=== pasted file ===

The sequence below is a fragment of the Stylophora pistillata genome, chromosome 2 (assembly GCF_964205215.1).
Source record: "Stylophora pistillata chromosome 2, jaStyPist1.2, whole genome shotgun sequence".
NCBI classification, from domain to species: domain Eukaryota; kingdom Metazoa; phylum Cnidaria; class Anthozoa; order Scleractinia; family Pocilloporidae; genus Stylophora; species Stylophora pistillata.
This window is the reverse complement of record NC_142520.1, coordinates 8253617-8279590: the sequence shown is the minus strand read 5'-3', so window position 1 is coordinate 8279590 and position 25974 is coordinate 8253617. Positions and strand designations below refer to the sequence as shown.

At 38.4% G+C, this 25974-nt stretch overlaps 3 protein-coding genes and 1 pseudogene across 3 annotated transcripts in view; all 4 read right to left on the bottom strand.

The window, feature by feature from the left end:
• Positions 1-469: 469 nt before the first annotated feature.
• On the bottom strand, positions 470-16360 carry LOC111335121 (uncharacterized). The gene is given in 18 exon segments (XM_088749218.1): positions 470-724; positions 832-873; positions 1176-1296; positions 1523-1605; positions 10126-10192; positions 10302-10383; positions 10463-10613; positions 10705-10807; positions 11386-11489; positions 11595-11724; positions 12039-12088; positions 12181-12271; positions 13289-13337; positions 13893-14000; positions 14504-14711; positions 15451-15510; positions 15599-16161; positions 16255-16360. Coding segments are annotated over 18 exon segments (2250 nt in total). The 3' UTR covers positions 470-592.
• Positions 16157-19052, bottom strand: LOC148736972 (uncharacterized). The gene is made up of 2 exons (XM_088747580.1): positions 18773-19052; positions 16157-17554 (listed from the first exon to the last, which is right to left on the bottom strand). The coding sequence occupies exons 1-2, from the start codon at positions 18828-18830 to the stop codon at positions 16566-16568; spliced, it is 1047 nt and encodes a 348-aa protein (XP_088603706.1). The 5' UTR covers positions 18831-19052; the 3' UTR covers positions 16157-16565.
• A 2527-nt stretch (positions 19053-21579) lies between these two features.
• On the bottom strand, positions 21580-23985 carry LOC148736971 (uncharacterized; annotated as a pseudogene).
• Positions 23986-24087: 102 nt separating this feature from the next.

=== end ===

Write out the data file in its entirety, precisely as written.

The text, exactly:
The sequence below is a fragment of the Stylophora pistillata genome, chromosome 2 (assembly GCF_964205215.1).
Source record: "Stylophora pistillata chromosome 2, jaStyPist1.2, whole genome shotgun sequence".
NCBI classification, from domain to species: domain Eukaryota; kingdom Metazoa; phylum Cnidaria; class Anthozoa; order Scleractinia; family Pocilloporidae; genus Stylophora; species Stylophora pistillata.
This window is the reverse complement of record NC_142520.1, coordinates 8253617-8279590: the sequence shown is the minus strand read 5'-3', so window position 1 is coordinate 8279590 and position 25974 is coordinate 8253617. Positions and strand designations below refer to the sequence as shown.

At 38.4% G+C, this 25974-nt stretch overlaps 3 protein-coding genes and 1 pseudogene across 3 annotated transcripts in view; all 4 read right to left on the bottom strand.

The window, feature by feature from the left end:
• Positions 1-469: 469 nt before the first annotated feature.
• On the bottom strand, positions 470-16360 carry LOC111335121 (uncharacterized). The gene is given in 18 exon segments (XM_088749218.1): positions 470-724; positions 832-873; positions 1176-1296; positions 1523-1605; positions 10126-10192; positions 10302-10383; positions 10463-10613; positions 10705-10807; positions 11386-11489; positions 11595-11724; positions 12039-12088; positions 12181-12271; positions 13289-13337; positions 13893-14000; positions 14504-14711; positions 15451-15510; positions 15599-16161; positions 16255-16360. Coding segments are annotated over 18 exon segments (2250 nt in total). The 3' UTR covers positions 470-592.
• Positions 16157-19052, bottom strand: LOC148736972 (uncharacterized). The gene is made up of 2 exons (XM_088747580.1): positions 18773-19052; positions 16157-17554 (listed from the first exon to the last, which is right to left on the bottom strand). The coding sequence occupies exons 1-2, from the start codon at positions 18828-18830 to the stop codon at positions 16566-16568; spliced, it is 1047 nt and encodes a 348-aa protein (XP_088603706.1). The 5' UTR covers positions 18831-19052; the 3' UTR covers positions 16157-16565.
• A 2527-nt stretch (positions 19053-21579) lies between these two features.
• On the bottom strand, positions 21580-23985 carry LOC148736971 (uncharacterized; annotated as a pseudogene).
• Positions 23986-24087: 102 nt separating this feature from the next.